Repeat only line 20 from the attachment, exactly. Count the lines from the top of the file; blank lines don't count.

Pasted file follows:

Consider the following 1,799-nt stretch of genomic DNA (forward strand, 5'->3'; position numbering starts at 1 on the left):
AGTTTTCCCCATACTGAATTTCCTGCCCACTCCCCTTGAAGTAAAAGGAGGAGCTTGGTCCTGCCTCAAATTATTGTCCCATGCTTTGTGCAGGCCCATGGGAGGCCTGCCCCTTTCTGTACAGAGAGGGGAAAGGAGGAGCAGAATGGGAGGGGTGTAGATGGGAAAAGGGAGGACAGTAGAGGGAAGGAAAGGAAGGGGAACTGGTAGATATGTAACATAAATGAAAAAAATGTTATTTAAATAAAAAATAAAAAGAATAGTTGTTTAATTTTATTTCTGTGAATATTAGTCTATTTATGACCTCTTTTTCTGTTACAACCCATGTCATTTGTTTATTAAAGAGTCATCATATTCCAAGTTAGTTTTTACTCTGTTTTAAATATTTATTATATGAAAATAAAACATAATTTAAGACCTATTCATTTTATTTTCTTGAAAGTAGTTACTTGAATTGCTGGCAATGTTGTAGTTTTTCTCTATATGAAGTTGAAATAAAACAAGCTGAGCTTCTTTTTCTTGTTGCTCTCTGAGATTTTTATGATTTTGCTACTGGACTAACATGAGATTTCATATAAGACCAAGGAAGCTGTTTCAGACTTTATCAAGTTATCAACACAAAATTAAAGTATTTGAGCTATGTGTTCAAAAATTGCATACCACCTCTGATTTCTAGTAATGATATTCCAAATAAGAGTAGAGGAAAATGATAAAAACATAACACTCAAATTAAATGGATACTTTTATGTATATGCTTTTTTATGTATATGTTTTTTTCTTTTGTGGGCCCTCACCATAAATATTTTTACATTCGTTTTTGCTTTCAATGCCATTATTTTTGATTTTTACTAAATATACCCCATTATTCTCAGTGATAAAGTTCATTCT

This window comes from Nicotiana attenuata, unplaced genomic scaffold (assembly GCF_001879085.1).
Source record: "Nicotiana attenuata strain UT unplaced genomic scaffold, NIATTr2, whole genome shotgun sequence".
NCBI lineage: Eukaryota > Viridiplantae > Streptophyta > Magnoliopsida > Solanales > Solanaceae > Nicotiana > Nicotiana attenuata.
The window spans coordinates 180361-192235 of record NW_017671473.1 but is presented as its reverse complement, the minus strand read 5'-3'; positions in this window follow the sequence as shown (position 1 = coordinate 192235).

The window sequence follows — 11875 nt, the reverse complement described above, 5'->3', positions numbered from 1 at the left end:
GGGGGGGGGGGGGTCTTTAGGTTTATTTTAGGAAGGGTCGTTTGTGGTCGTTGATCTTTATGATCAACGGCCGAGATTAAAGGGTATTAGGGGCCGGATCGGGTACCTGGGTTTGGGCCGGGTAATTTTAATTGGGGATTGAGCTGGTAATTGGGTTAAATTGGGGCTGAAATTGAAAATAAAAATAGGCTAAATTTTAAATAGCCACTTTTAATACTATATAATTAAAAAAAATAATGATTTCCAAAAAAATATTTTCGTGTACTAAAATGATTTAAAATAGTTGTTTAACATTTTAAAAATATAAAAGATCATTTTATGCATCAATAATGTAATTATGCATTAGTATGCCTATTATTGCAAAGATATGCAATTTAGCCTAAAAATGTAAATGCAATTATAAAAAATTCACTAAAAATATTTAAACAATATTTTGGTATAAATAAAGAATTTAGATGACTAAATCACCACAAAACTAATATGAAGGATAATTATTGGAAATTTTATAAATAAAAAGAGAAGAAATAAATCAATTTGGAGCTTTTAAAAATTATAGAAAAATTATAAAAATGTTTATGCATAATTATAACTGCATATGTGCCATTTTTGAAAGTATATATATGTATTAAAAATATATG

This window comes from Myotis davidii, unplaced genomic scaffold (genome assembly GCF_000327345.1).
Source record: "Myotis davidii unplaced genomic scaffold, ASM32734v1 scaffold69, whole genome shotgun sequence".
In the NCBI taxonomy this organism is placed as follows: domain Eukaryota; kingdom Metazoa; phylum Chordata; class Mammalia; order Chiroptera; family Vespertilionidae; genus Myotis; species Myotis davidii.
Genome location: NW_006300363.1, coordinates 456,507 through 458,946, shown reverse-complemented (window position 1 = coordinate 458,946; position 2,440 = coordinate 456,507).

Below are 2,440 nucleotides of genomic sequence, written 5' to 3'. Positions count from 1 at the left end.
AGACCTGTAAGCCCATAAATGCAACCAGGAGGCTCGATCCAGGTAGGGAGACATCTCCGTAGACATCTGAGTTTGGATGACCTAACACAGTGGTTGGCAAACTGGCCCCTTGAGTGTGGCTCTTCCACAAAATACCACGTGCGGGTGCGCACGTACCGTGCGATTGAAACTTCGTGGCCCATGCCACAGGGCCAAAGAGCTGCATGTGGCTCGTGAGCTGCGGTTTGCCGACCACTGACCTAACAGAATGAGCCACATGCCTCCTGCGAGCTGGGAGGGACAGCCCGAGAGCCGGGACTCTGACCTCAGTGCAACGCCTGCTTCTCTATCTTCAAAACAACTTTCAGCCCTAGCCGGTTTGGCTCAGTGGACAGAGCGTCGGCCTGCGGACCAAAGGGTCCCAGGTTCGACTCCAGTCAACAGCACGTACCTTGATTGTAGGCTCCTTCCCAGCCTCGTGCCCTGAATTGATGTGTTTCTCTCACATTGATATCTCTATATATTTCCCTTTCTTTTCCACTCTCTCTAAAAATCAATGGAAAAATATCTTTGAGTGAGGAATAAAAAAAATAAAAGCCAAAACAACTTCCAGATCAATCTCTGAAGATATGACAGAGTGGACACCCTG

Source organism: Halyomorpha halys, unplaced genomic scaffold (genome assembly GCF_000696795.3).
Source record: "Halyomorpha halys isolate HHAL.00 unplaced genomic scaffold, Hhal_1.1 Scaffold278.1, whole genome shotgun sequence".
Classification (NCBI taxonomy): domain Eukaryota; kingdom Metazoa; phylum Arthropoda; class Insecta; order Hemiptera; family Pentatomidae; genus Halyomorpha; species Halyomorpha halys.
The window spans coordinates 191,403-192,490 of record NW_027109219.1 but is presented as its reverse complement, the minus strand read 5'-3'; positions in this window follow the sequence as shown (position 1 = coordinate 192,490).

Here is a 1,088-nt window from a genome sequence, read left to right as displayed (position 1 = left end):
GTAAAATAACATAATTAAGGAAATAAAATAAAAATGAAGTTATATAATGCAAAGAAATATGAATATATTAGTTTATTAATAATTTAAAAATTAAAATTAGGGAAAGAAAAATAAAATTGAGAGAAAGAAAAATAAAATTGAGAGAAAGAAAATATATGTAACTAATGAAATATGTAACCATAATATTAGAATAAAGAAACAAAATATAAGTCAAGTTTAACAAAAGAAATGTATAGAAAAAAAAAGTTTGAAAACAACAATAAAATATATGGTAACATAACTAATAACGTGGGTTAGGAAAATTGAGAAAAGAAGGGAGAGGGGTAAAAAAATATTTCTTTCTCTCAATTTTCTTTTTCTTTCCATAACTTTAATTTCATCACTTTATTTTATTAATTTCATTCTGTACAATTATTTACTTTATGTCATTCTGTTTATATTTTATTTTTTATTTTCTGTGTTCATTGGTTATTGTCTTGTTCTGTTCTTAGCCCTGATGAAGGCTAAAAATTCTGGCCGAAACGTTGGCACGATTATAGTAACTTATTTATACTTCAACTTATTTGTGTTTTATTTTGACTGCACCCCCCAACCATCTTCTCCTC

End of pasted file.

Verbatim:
GTAAAATAACATAATTAAGGAAATAAAATAAAAATGAAGTTATATAATGCAAAGAAATATGAATATATTAGTTTATTAATAATTTAAAAATTAAAATTAGGGAAAGAAAAATAAAATTGAGAGAAAGAAAAATAAAATTGAGAGAAAGAAAATATATGTAACTAATGAAATATGTAACCATAATATTAGAATAAAGAAACAAAATATAAGTCAAGTTTAACAAAAGAAATGTATAGAAAAAAAAAGTTTGAAAACAACAATAAAATATATGGTAACATAACTAATAACGTGGGTTAGGAAAATTGAGAAAAGAAGGGAGAGGGGTAAAAAAATATTTCTTTCTCTCAATTTTCTTTTTCTTTCCATAACTTTAATTTCATCACTTTATTTTATTAATTTCATTCTGTACAATTATTTACTTTATGTCATTCTGTTTATATTTTATTTTTTATTTTCTGTGTTCATTGGTTATTGTCTTGTTCTGTTCTTAGCCCTGATGAAGGCTAAAAATTCTGGCCGAAACGTTGGCACGATTATAGTAACTTATTTATACTTCAACTTATTTGTGTTTTATTTTGACTGCACCCCCCAACCATCTTCTCCTC